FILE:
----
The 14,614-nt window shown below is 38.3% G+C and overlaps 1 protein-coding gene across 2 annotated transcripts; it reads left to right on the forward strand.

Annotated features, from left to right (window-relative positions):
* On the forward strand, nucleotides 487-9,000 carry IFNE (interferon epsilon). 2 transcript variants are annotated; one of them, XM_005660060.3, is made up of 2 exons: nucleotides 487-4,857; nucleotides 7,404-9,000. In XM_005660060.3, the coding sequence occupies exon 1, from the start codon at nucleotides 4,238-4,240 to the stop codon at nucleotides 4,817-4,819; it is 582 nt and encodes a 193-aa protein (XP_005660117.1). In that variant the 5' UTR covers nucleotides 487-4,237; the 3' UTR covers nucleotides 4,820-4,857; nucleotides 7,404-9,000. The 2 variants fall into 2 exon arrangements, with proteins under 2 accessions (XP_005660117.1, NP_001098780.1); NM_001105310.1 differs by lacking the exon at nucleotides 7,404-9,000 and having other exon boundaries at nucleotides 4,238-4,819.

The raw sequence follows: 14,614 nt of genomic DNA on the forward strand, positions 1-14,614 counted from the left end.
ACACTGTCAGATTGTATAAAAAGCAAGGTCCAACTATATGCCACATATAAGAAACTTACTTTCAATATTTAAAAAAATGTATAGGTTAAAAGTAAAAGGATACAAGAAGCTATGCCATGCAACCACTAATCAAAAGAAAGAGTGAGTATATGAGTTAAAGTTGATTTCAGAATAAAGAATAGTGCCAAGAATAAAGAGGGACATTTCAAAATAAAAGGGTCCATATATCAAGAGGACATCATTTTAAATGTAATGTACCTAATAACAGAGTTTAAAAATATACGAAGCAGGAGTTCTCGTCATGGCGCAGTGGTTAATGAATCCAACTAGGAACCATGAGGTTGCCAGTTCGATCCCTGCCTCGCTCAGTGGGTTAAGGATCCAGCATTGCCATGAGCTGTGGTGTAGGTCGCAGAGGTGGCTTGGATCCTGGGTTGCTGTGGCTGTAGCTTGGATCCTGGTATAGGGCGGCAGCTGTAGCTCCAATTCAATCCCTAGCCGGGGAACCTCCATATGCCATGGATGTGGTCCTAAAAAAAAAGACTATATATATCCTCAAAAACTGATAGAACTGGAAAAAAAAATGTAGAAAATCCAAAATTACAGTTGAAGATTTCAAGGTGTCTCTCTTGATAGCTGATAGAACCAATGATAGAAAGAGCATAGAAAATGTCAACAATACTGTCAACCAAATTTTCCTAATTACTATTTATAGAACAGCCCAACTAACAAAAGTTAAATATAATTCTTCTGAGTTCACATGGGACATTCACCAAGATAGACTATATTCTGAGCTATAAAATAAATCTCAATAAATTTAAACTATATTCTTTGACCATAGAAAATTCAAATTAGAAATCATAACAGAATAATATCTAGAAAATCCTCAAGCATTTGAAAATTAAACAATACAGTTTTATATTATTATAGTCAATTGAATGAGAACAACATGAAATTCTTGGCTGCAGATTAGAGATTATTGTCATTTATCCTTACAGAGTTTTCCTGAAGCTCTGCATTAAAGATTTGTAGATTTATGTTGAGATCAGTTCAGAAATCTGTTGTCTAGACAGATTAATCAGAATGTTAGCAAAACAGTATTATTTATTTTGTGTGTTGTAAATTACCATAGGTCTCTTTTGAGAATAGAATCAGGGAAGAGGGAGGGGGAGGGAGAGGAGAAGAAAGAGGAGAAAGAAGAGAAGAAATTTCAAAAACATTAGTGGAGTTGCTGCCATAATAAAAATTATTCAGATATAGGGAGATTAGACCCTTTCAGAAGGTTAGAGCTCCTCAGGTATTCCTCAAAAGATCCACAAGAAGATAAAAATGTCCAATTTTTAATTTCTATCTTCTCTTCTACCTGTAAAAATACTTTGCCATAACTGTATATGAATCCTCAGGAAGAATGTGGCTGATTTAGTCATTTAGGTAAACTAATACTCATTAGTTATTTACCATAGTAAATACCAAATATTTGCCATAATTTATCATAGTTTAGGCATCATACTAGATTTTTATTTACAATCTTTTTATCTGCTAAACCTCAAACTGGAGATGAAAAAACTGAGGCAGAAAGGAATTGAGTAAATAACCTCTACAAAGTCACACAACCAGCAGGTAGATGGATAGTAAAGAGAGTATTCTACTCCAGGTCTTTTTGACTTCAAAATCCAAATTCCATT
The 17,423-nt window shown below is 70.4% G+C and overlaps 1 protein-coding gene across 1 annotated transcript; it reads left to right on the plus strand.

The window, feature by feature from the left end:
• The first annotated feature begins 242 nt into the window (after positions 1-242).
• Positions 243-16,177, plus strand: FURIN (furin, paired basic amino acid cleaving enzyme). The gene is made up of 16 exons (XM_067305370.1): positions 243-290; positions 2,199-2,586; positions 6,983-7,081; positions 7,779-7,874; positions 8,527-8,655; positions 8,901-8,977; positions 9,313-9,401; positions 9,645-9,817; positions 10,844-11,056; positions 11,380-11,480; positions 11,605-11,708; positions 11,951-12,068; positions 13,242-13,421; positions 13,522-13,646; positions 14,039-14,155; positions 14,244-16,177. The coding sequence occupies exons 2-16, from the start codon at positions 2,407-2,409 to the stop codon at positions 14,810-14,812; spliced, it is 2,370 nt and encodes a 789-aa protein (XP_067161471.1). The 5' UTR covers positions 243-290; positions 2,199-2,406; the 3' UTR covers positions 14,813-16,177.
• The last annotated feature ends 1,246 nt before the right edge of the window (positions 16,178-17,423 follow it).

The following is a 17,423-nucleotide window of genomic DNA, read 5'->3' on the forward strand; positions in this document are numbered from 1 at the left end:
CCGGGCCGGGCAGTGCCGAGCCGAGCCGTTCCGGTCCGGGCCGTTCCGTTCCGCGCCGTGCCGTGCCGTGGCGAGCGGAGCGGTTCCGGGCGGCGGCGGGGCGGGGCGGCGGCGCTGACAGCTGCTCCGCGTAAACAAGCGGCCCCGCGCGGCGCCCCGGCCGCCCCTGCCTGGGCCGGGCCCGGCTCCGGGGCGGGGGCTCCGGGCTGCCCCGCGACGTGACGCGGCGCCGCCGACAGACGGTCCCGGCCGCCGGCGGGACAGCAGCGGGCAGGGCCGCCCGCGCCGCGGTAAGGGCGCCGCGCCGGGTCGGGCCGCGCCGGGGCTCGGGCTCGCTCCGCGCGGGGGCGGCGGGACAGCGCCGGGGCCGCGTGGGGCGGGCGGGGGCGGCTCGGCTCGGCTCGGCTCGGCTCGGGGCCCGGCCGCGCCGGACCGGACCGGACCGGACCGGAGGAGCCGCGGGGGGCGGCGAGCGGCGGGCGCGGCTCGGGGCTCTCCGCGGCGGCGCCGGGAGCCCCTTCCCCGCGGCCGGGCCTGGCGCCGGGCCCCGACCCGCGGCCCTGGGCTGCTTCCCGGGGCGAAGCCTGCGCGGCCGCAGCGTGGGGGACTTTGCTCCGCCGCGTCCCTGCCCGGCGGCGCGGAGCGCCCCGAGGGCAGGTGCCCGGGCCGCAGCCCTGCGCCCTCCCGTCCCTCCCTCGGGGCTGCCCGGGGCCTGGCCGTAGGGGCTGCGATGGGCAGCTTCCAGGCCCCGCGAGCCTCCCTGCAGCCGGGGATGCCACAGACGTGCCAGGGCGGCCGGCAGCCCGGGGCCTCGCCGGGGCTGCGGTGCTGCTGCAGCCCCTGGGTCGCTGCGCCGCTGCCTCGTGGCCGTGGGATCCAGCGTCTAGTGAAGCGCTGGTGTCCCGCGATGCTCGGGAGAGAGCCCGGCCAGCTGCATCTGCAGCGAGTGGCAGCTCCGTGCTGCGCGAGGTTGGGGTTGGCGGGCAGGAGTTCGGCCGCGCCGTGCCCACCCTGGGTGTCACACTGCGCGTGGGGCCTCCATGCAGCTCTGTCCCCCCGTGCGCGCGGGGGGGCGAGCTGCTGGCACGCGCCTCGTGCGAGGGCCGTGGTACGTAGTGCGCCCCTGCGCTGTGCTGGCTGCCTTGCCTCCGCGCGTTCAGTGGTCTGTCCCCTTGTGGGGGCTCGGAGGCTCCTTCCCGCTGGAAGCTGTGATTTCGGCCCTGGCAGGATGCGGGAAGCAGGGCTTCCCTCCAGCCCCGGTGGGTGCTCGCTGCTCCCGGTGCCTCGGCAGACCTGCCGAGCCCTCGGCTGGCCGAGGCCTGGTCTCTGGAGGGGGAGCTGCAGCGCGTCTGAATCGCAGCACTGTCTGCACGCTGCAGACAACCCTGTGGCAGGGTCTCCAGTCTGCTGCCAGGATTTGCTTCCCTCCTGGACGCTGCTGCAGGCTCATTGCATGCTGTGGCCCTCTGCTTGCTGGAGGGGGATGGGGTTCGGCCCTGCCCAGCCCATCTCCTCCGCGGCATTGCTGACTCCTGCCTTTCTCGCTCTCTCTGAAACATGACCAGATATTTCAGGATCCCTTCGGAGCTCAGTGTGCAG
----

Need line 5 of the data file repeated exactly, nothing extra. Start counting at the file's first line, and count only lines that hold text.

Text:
ACACTGTCAGATTGTATAAAAAGCAAGGTCCAACTATATGCCACATATAAGAAACTTACTTTCAATATTTAAAAAAATGTATAGGTTAAAAGTAAAAGGATACAAGAAGCTATGCCATGCAACCACTAATCAAAAGAAAGAGTGAGTATATGAGTTAAAGTTGATTTCAGAATAAAGAATAGTGCCAAGAATAAAGAGGGACATTTCAAAATAAAAGGGTCCATATATCAAGAGGACATCATTTTAAATGTAATGTACCTAATAACAGAGTTTAAAAATATACGAAGCAGGAGTTCTCGTCATGGCGCAGTGGTTAATGAATCCAACTAGGAACCATGAGGTTGCCAGTTCGATCCCTGCCTCGCTCAGTGGGTTAAGGATCCAGCATTGCCATGAGCTGTGGTGTAGGTCGCAGAGGTGGCTTGGATCCTGGGTTGCTGTGGCTGTAGCTTGGATCCTGGTATAGGGCGGCAGCTGTAGCTCCAATTCAATCCCTAGCCGGGGAACCTCCATATGCCATGGATGTGGTCCTAAAAAAAAAGACTATATATATCCTCAAAAACTGATAGAACTGGAAAAAAAAATGTAGAAAATCCAAAATTACAGTTGAAGATTTCAAGGTGTCTCTCTTGATAGCTGATAGAACCAATGATAGAAAGAGCATAGAAAATGTCAACAATACTGTCAACCAAATTTTCCTAATTACTATTTATAGAACAGCCCAACTAACAAAAGTTAAATATAATTCTTCTGAGTTCACATGGGACATTCACCAAGATAGACTATATTCTGAGCTATAAAATAAATCTCAATAAATTTAAACTATATTCTTTGACCATAGAAAATTCAAATTAGAAATCATAACAGAATAATATCTAGAAAATCCTCAAGCATTTGAAAATTAAACAATACAGTTTTATATTATTATAGTCAATTGAATGAGAACAACATGAAATTCTTGGCTGCAGATTAGAGATTATTGTCATTTATCCTTACAGAGTTTTCCTGAAGCTCTGCATTAAAGATTTGTAGATTTATGTTGAGATCAGTTCAGAAATCTGTTGTCTAGACAGATTAATCAGAATGTTAGCAAAACAGTATTATTTATTTTGTGTGTTGTAAATTACCATAGGTCTCTTTTGAGAATAGAATCAGGGAAGAGGGAGGGGGAGGGAGAGGAGAAGAAAGAGGAGAAAGAAGAGAAGAAATTTCAAAAACATTAGTGGAGTTGCTGCCATAATAAAAATTATTCAGATATAGGGAGATTAGACCCTTTCAGAAGGTTAGAGCTCCTCAGGTATTCCTCAAAAGATCCACAAGAAGATAAAAATGTCCAATTTTTAATTTCTATCTTCTCTTCTACCTGTAAAAATACTTTGCCATAACTGTATATGAATCCTCAGGAAGAATGTGGCTGATTTAGTCATTTAGGTAAACTAATACTCATTAGTTATTTACCATAGTAAATACCAAATATTTGCCATAATTTATCATAGTTTAGGCATCATACTAGATTTTTATTTACAATCTTTTTATCTGCTAAACCTCAAACTGGAGATGAAAAAACTGAGGCAGAAAGGAATTGAGTAAATAACCTCTACAAAGTCACACAACCAGCAGGTAGATGGATAGTAAAGAGAGTATTCTACTCCAGGTCTTTTTGACTTCAAAATCCAAATTCCATT